Have the comics officially entered the Canon?

The slow adoption of the medium of comics by elite audiences is a story with its own particular milestones, each marking a moment of sudden approval by previously disapproving constituencies. George McManus received a Congressional dinner and warm words from Franklin D. Roosevelt in celebration of his comic strip, Raising Father. Mid-Century Modern artists like Roy Lichtenstein adapted (okay, lifted) images and panels from comic books. Art Spiegelman received a special Pulitzer citation for his graphic novel Maus, first published in book form in 1986. That same year, this magazine featured a story called “Comic Books for Grown-Ups” – an early entrant into a genre of journalism so ubiquitous that it is sometimes known to fans under the acronym CAFKA (as in “La BD n’est plus pour les enfants”). Another Pulitzer Prize for Fiction in 2001 went to Michael Chabon for The Incredible Adventures of Kavalier and Clay, which suggested, alongside books such as Jonathan Lethem’s The Fortress of Solitudethat comics, particularly the branch of the medium dedicated to superheroes, was a useful basis for high-culture fictional meditation.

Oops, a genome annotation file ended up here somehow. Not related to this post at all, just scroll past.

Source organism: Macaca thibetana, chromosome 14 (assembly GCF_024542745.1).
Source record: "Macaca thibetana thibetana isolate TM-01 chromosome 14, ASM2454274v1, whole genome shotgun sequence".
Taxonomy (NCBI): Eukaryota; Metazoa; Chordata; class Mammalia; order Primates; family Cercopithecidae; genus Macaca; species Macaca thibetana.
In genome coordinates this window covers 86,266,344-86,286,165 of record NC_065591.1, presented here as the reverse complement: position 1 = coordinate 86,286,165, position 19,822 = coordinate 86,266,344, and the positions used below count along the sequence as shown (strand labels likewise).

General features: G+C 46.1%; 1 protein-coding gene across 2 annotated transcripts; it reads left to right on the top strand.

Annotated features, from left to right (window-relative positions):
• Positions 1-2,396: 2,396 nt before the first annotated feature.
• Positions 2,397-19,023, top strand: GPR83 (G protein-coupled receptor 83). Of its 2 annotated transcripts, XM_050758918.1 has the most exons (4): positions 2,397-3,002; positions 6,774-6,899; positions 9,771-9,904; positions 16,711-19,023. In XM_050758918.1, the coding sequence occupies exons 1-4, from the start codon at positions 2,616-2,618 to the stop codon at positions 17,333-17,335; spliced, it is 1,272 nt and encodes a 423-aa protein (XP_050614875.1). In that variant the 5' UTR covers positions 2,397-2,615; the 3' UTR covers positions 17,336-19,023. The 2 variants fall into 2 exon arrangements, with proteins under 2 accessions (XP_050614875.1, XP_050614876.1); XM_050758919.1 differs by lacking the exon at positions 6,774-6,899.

And now, a generation after that, the climax: Marvel comics have become Penguin Classics.

Last month, the “first publisher of classic literature in the English-speaking world” (language of the company’s website) published, in collaboration with Marvel, three volumes of what is called the “Marvel Penguin Classics Collection”, featuring a long series of stories from the early days of the lives of three Marvel Super Heroes: Spider-Man, Captain America and Black Panther. We will come back to the ins and outs of particular selections a little later. But let’s first set aside the question of whether what is needed is to wring your hands, grind your teeth and quote “O tempora!” O manners! or the jubilant recognition of a birthright.